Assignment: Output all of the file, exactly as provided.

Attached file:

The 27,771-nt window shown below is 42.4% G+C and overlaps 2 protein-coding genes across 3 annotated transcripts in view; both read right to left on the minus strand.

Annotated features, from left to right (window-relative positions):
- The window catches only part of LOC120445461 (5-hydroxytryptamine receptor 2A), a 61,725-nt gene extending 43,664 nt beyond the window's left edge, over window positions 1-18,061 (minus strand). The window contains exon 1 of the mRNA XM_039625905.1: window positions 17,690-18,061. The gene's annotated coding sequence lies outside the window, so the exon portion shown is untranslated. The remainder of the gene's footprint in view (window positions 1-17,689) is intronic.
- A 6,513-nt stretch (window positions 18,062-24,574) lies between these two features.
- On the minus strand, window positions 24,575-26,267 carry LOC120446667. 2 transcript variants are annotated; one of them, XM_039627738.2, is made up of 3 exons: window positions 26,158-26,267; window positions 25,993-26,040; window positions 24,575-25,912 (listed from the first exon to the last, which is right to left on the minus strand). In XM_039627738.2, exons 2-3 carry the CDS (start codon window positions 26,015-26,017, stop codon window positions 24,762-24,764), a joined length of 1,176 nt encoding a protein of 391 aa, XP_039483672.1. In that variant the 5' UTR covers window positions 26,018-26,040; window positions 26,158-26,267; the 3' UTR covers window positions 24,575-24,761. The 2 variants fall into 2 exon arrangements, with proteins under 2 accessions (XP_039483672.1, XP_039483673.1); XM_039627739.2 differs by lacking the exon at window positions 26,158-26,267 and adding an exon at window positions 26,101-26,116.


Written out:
The 27,771-nt window shown below is 42.4% G+C and overlaps 2 protein-coding genes across 3 annotated transcripts in view; both read right to left on the minus strand.

Annotated features, from left to right (window-relative positions):
- The window catches only part of LOC120445461 (5-hydroxytryptamine receptor 2A), a 61,725-nt gene extending 43,664 nt beyond the window's left edge, over window positions 1-18,061 (minus strand). The window contains exon 1 of the mRNA XM_039625905.1: window positions 17,690-18,061. The gene's annotated coding sequence lies outside the window, so the exon portion shown is untranslated. The remainder of the gene's footprint in view (window positions 1-17,689) is intronic.
- A 6,513-nt stretch (window positions 18,062-24,574) lies between these two features.
- On the minus strand, window positions 24,575-26,267 carry LOC120446667. 2 transcript variants are annotated; one of them, XM_039627738.2, is made up of 3 exons: window positions 26,158-26,267; window positions 25,993-26,040; window positions 24,575-25,912 (listed from the first exon to the last, which is right to left on the minus strand). In XM_039627738.2, exons 2-3 carry the CDS (start codon window positions 26,015-26,017, stop codon window positions 24,762-24,764), a joined length of 1,176 nt encoding a protein of 391 aa, XP_039483672.1. In that variant the 5' UTR covers window positions 26,018-26,040; window positions 26,158-26,267; the 3' UTR covers window positions 24,575-24,761. The 2 variants fall into 2 exon arrangements, with proteins under 2 accessions (XP_039483672.1, XP_039483673.1); XM_039627739.2 differs by lacking the exon at window positions 26,158-26,267 and adding an exon at window positions 26,101-26,116.